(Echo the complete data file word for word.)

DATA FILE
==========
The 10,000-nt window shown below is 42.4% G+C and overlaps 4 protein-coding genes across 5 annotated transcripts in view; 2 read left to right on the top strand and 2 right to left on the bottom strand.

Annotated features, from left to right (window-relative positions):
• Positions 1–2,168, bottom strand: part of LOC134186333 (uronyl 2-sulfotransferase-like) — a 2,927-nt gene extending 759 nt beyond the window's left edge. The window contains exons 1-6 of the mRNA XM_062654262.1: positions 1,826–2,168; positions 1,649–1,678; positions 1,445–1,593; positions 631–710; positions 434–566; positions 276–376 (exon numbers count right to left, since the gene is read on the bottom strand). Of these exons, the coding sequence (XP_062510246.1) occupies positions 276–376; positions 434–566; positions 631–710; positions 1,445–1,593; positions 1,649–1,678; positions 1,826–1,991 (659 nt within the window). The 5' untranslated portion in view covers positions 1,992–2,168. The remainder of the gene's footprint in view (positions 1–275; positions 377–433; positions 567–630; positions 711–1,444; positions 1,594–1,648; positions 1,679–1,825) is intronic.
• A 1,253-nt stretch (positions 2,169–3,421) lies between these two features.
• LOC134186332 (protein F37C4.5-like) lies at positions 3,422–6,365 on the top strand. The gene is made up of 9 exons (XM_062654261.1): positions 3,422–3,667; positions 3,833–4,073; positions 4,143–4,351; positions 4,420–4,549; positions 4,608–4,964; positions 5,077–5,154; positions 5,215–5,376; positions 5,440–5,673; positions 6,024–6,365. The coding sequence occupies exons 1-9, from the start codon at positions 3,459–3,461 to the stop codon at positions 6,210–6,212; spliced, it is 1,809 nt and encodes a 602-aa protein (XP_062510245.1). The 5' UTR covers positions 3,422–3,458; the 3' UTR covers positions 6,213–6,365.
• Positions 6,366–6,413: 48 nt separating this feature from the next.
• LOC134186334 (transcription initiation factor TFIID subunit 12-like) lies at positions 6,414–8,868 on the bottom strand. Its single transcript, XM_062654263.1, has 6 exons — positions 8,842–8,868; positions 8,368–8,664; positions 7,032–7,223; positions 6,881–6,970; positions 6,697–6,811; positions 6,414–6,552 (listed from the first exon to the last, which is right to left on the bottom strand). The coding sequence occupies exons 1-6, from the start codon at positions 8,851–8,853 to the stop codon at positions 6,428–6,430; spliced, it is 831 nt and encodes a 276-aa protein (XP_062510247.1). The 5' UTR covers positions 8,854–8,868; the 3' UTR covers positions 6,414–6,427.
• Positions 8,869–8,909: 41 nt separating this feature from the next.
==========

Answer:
The 10,000-nt window shown below is 42.4% G+C and overlaps 4 protein-coding genes across 5 annotated transcripts in view; 2 read left to right on the top strand and 2 right to left on the bottom strand.

Annotated features, from left to right (window-relative positions):
• Positions 1–2,168, bottom strand: part of LOC134186333 (uronyl 2-sulfotransferase-like) — a 2,927-nt gene extending 759 nt beyond the window's left edge. The window contains exons 1-6 of the mRNA XM_062654262.1: positions 1,826–2,168; positions 1,649–1,678; positions 1,445–1,593; positions 631–710; positions 434–566; positions 276–376 (exon numbers count right to left, since the gene is read on the bottom strand). Of these exons, the coding sequence (XP_062510246.1) occupies positions 276–376; positions 434–566; positions 631–710; positions 1,445–1,593; positions 1,649–1,678; positions 1,826–1,991 (659 nt within the window). The 5' untranslated portion in view covers positions 1,992–2,168. The remainder of the gene's footprint in view (positions 1–275; positions 377–433; positions 567–630; positions 711–1,444; positions 1,594–1,648; positions 1,679–1,825) is intronic.
• A 1,253-nt stretch (positions 2,169–3,421) lies between these two features.
• LOC134186332 (protein F37C4.5-like) lies at positions 3,422–6,365 on the top strand. The gene is made up of 9 exons (XM_062654261.1): positions 3,422–3,667; positions 3,833–4,073; positions 4,143–4,351; positions 4,420–4,549; positions 4,608–4,964; positions 5,077–5,154; positions 5,215–5,376; positions 5,440–5,673; positions 6,024–6,365. The coding sequence occupies exons 1-9, from the start codon at positions 3,459–3,461 to the stop codon at positions 6,210–6,212; spliced, it is 1,809 nt and encodes a 602-aa protein (XP_062510245.1). The 5' UTR covers positions 3,422–3,458; the 3' UTR covers positions 6,213–6,365.
• Positions 6,366–6,413: 48 nt separating this feature from the next.
• LOC134186334 (transcription initiation factor TFIID subunit 12-like) lies at positions 6,414–8,868 on the bottom strand. Its single transcript, XM_062654263.1, has 6 exons — positions 8,842–8,868; positions 8,368–8,664; positions 7,032–7,223; positions 6,881–6,970; positions 6,697–6,811; positions 6,414–6,552 (listed from the first exon to the last, which is right to left on the bottom strand). The coding sequence occupies exons 1-6, from the start codon at positions 8,851–8,853 to the stop codon at positions 6,428–6,430; spliced, it is 831 nt and encodes a 276-aa protein (XP_062510247.1). The 5' UTR covers positions 8,854–8,868; the 3' UTR covers positions 6,414–6,427.
• Positions 8,869–8,909: 41 nt separating this feature from the next.